Worst of all was the admission that her mother often risked wishing fish out of existence. In places ripe for treason, like a Niagara Falls lobster restaurant or the nave of her Catholic Church on a Lenten Friday, Claudia’s mother imagined God turning all sea creatures into something more practical. Swordfish into claves for music class, crappie into emergency maxi pads for frightened and bleeding hall monitors, octopus into food-shelf muffins, McDonald’s Filet-O-Fish sandwiches into a scrub brush. Never ever facing what started this hatred of finned flesh: an incident of once catching her treasured grandfather spy on a lady fishmonger zipping up her fly during their Saturday jaunt together to a public market.
            It was back behind her stall the monger jerked her pants open with a spidery hand like working the flu of a fireplace. She squealed a hot piss on the black top, already blue with spilt oil, the remnants from a motorcycle mess earlier in the day, before the street teamed with stalls and steel vegetable baskets. There was no underwear under the monger’s Levi’s and her skin looked moist as lettuce as it peaked out, thigh to bent knee. Grandfather said he had a sixth sense sometimes and followed the view to behind her booth, as if he’d honed in on what sordid things people were going to do and bowled his own halo down the lane to take part.
            The air smelled like the ocean, like pork, beets, okra, and the smell of faux orca’s meat in the tide above their heads. Noticing the watching eyes, the monger meatball-cupped her breast under a black sweatshirt as if moving a hill back over her heart…then she parted her lips to suck in breath and wiped her hands off along the fugue of flowers lolling out of the booth next to hers. In disguised applause, Grandfather sucked on his cracked wedding ring and it whistled.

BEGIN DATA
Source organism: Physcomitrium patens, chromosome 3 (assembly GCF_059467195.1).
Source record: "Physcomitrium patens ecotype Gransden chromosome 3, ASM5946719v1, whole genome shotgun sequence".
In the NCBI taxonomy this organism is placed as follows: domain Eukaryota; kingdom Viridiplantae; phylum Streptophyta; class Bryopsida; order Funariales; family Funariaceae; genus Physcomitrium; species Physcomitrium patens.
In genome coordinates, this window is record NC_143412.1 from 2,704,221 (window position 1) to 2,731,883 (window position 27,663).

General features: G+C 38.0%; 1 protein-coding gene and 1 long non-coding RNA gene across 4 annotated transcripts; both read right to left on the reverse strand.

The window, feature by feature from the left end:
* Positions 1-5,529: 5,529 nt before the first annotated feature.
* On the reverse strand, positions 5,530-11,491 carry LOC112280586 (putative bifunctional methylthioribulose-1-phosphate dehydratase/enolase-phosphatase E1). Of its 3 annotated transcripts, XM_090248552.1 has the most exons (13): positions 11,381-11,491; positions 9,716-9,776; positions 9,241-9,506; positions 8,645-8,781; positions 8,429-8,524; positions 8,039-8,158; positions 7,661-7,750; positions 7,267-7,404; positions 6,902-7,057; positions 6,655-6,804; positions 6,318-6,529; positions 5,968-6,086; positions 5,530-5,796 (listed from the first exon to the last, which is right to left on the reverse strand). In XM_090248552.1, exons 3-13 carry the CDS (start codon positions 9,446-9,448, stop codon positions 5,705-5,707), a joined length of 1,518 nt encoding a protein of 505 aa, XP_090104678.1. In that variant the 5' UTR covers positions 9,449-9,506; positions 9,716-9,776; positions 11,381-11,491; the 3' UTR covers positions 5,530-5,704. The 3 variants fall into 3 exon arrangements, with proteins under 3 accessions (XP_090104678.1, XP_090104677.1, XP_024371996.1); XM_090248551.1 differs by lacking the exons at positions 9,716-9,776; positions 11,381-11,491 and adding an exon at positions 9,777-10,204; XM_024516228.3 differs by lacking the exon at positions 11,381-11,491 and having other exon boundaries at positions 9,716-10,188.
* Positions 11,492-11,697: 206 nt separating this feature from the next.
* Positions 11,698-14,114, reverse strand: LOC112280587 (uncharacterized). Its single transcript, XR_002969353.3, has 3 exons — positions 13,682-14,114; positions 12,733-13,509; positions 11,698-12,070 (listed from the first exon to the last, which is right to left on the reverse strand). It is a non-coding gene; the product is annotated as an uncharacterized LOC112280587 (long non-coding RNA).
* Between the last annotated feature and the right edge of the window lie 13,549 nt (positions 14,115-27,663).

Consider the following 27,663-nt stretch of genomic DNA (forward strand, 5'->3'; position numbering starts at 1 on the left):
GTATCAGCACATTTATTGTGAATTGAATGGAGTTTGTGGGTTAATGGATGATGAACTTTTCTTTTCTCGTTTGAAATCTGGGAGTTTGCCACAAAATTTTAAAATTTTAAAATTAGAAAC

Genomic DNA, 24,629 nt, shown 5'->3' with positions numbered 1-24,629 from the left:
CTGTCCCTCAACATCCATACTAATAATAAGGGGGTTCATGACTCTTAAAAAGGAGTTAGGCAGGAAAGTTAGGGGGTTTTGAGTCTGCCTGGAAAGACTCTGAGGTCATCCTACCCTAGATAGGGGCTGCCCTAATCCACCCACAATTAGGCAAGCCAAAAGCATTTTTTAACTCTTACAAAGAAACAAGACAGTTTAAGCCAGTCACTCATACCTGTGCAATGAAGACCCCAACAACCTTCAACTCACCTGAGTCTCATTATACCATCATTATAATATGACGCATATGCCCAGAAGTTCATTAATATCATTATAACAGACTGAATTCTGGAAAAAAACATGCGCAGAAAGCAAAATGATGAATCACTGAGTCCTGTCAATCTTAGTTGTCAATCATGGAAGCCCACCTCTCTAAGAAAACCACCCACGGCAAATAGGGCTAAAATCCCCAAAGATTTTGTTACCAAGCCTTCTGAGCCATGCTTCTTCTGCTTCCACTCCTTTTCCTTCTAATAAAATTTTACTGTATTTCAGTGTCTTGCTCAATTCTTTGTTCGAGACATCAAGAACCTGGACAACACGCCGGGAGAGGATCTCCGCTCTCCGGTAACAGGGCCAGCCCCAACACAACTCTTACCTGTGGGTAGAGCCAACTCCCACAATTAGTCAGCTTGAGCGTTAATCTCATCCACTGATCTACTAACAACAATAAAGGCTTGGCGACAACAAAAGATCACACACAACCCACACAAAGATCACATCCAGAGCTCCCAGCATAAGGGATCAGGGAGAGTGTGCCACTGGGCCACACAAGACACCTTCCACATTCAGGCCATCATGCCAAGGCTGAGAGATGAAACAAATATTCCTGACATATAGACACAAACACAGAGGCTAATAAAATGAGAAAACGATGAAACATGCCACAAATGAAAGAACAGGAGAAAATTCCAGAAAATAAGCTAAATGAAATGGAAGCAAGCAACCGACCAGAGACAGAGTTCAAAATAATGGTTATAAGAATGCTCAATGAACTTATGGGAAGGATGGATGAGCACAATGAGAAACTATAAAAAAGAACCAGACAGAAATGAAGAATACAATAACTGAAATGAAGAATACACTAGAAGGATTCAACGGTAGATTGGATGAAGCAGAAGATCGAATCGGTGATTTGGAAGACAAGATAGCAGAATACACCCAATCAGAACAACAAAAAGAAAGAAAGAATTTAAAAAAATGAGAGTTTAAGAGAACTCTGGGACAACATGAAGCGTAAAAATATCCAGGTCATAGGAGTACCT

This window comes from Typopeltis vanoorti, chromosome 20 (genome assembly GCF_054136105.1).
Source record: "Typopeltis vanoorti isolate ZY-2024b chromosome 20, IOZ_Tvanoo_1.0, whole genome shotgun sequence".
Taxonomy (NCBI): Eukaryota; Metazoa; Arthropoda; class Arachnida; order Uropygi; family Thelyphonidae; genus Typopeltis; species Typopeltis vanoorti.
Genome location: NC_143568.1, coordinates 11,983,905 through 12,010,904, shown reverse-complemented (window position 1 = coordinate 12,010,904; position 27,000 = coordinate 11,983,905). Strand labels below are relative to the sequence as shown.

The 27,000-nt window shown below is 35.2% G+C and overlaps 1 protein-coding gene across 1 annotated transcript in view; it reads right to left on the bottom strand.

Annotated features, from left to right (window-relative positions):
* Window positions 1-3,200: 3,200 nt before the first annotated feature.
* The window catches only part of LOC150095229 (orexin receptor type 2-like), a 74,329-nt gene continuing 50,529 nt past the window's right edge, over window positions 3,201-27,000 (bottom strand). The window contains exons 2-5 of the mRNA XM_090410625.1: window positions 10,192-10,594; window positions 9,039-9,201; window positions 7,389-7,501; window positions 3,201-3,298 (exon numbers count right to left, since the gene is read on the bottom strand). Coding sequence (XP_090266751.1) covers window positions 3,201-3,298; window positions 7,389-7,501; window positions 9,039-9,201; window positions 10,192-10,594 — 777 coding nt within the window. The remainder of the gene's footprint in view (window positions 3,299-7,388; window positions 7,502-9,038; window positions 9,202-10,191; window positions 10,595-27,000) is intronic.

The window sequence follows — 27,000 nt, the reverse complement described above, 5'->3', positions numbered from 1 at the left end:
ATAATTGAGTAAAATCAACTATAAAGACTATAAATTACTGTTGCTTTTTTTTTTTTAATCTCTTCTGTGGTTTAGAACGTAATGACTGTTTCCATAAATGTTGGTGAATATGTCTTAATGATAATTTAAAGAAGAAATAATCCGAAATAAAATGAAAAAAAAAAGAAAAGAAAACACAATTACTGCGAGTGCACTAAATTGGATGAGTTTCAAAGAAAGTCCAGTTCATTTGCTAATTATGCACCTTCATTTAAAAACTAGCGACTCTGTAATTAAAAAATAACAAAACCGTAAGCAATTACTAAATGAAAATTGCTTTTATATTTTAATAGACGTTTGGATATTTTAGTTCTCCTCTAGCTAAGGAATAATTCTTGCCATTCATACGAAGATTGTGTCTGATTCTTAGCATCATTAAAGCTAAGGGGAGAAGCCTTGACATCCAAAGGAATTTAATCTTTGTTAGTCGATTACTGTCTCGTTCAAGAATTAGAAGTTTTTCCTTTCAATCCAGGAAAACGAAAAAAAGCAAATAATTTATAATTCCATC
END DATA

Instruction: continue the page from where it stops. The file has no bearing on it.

In the din of crowds—foreign vendors were eating free buckets of Chinese; talking corn and cable television prices in Hindi, Peruvian, English and the Gaelic that would frost out of being in coming decades—Claudia’s mother felt soiled! Like worms and sperms fled in sprouts out of her skin—she had already been perspiring from a childish coat on a warm October day. The coat became more constricting as she morally aged throughout the afternoon.
            Did everyone near know someone with her blood and last name had gotten pleasure out of the fishmonger?
            Like a bad restaurant fume that follows you home, she felt fish in the fuzz of her pillows for weeks after. She repeatedly was assessed by her own mother for her new habit of stealing lilac wedding sachets out of the linen closet to disguise the imagined odor. That day, her grandfather bought her a green, caterpillar-shaped windsock as they were exiting the gate of the market. It was a craft from the other talents of her school choir teacher. She swiftly hid it in the home trashcan above the flippant slices of pizza thrown out after her parents’ “bygone era” theme party the night before. How could Mom dress up like Audrey Hepburn and express her freedom without knowing granddad was sexual? How could Dad act like a college cad, bumping hips to “Blue Moon” while gluing model airplanes together with guests in the basement?
            In her modern life, because of this incident, she never brought fish into the house. She stewed at supper when a waiter suggested her daughter might like to sample the orange roughy. She gallantly planned to blame future puberty pimples on her daughter’s occasional ingestion of Filet-O-Fish while on outings with teenage sport teams.
            Yet none of this determination mattered. She was locked up in the bewilderment of a psychological bugaboo. It was like sexuality and sea scenery were about to take a shit on her kitchen counter and all monies collected for perms and crackers would be left unturned until a mermaid put them in her clichéd conch change purse.

Lindsay Herko writes fictions and letters from Rochester, New York where Lake Ontario regularly invigorates her to throw love parades on lake piers and dress as if she is dating the land. A recent graduate of the MFA program at Notre Dame, she is now creating companion story-songs for each of the pieces in Air Hunger, a thesis collection exploring the yearning spaces between desiring embodiment and disembodiment. Fiction exploring the possessive nature of same-sex friendships in adolescence is forthcoming in the fall 2013 issue of Caketrain, while her summer employment equals anthropologist of the night.